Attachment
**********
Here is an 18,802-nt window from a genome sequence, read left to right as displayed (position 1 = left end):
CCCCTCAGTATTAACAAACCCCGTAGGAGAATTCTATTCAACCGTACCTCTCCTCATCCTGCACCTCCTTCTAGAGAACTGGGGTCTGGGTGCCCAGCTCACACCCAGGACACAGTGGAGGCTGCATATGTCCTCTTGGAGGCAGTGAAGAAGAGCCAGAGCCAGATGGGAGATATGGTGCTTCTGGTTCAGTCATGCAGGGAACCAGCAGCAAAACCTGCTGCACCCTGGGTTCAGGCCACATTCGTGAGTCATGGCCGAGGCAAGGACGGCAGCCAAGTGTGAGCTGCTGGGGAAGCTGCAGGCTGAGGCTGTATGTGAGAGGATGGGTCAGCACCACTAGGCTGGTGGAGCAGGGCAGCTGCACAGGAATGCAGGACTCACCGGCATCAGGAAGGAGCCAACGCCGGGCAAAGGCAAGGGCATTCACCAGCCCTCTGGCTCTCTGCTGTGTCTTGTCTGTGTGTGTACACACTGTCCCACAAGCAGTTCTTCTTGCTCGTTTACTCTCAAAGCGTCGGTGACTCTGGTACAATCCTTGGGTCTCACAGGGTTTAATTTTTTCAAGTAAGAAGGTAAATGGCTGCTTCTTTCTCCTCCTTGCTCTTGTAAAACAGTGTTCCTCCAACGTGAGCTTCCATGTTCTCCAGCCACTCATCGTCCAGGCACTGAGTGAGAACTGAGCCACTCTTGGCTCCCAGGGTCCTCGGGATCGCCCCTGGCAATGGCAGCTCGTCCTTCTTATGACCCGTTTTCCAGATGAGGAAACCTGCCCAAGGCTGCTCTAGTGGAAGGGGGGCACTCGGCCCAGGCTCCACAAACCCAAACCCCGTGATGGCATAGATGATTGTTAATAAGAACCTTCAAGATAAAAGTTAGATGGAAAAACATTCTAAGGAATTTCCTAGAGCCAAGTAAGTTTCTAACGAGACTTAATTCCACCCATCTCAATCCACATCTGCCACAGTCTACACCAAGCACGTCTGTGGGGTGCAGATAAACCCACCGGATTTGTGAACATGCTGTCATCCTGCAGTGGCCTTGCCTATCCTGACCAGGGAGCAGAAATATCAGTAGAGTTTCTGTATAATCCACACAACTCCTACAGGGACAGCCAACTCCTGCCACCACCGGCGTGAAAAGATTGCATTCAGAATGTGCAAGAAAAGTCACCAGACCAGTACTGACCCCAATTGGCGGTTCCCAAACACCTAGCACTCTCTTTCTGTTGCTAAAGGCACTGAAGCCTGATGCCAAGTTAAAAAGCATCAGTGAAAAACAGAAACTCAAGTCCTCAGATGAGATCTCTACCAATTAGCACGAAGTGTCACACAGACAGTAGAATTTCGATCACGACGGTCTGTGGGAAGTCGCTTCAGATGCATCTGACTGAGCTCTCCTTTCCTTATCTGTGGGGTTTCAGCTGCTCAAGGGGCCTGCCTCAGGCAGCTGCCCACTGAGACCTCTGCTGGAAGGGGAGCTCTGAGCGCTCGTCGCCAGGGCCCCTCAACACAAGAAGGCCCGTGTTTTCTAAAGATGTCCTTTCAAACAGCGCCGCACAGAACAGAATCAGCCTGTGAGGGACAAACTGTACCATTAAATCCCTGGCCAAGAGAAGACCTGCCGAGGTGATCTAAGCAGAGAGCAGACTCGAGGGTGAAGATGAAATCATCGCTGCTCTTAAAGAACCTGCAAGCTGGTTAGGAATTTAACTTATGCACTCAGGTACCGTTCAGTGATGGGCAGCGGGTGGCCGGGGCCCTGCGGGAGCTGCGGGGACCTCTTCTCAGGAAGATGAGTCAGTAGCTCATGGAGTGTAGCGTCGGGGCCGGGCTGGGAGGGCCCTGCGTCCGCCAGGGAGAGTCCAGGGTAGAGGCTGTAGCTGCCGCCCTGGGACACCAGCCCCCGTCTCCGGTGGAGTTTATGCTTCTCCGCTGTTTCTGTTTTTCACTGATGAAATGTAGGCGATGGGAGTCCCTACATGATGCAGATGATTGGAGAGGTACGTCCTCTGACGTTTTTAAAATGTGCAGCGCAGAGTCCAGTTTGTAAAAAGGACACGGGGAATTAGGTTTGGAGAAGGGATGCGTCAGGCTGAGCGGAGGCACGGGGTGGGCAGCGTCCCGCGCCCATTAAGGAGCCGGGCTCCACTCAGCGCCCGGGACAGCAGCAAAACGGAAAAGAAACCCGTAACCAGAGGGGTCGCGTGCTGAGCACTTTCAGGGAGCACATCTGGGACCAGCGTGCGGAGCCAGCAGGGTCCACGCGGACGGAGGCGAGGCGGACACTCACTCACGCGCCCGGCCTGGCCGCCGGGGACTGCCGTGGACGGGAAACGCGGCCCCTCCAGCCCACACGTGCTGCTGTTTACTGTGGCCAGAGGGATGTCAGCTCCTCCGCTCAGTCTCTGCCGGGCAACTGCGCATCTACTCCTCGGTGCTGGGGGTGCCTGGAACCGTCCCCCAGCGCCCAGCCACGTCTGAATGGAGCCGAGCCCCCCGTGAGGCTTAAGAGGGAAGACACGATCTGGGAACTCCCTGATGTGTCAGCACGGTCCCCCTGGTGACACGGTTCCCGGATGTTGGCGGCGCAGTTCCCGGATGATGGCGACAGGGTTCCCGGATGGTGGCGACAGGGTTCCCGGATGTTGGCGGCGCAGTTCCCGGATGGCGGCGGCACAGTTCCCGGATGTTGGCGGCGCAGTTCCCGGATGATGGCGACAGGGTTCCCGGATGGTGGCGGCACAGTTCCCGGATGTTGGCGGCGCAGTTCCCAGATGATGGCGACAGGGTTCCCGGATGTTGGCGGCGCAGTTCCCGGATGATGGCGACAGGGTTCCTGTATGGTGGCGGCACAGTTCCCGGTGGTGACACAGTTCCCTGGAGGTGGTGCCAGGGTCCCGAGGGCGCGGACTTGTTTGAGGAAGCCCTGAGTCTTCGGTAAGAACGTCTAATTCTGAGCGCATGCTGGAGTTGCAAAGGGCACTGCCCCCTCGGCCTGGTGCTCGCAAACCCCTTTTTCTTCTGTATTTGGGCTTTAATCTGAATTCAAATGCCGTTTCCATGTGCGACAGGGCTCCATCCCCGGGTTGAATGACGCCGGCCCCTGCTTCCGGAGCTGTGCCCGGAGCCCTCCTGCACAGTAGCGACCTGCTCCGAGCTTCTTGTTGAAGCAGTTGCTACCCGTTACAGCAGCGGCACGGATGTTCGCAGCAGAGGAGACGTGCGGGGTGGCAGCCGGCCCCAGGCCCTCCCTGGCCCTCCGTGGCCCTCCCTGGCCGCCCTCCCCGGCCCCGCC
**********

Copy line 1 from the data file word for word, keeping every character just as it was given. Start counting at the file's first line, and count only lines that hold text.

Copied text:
Here is an 18,802-nt window from a genome sequence, read left to right as displayed (position 1 = left end):